In the largest study of its kind to date, researchers at a specialized cardiogenetics center in the Netherlands have screened the close families of sudden-unexplained-death (SUD) victims and found that a third of them are affected by inherited heart disease. The causes of sudden death are varied, but there is clearly a genetic component which needs to be explored in families of patients who have SUD, especially at a young age (i.e., age <50).
SUD and sudden cardiac death (SCD) in general is becoming recognized as a major preventable cause of death. While the treatment options vary with the type of diagnosis that is made, from medications to surgical repairs to implantable cardioverter-defibrillators (ICDs), in all cases early diagnosis is critical: only 5% of out-of-hospital SCD/SUD victims survive the episode. Thus, primary prevention is imperative.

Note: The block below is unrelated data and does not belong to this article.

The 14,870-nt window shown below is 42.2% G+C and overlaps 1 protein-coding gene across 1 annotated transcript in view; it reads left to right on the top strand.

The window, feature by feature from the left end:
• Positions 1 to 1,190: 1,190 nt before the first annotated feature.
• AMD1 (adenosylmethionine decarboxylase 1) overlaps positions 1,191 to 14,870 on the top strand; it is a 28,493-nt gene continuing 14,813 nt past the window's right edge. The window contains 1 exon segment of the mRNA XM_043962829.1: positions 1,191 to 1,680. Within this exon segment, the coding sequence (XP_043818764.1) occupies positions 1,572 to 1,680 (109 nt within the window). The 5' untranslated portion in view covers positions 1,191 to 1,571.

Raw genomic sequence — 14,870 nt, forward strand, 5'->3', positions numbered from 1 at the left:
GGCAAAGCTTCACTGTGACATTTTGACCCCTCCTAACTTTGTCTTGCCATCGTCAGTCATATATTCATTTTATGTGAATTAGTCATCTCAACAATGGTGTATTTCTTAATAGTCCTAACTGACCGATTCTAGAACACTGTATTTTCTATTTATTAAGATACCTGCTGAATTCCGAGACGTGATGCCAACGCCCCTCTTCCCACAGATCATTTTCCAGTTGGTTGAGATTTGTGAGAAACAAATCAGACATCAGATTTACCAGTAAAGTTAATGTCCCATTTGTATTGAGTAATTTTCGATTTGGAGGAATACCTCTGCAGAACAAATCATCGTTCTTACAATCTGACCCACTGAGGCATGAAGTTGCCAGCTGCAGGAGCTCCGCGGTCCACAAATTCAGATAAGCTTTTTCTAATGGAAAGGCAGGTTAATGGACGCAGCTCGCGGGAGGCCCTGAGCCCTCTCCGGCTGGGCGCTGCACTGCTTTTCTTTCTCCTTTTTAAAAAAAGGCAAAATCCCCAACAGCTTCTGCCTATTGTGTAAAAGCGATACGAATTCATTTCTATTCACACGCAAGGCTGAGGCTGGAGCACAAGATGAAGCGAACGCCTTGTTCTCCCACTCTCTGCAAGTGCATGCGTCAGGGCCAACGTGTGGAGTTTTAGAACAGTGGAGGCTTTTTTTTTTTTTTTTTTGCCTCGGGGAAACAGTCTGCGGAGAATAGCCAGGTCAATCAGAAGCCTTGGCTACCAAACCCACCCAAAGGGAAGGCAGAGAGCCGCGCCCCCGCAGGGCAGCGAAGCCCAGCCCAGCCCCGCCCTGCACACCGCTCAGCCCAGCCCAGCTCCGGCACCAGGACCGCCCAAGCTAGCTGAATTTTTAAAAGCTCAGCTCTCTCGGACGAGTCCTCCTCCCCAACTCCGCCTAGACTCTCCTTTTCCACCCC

For many patients, the SCD/SUD episode is their very first manifestation of their problem; most do not have the "good fortune" to have had prior "warning" episodes of palpitations, dizziness, or fainting. Thus, good screening in appropriate patients - those with a relevant family history, abnormal ECG, etc. - needs to be a part of the standard medical evaluation.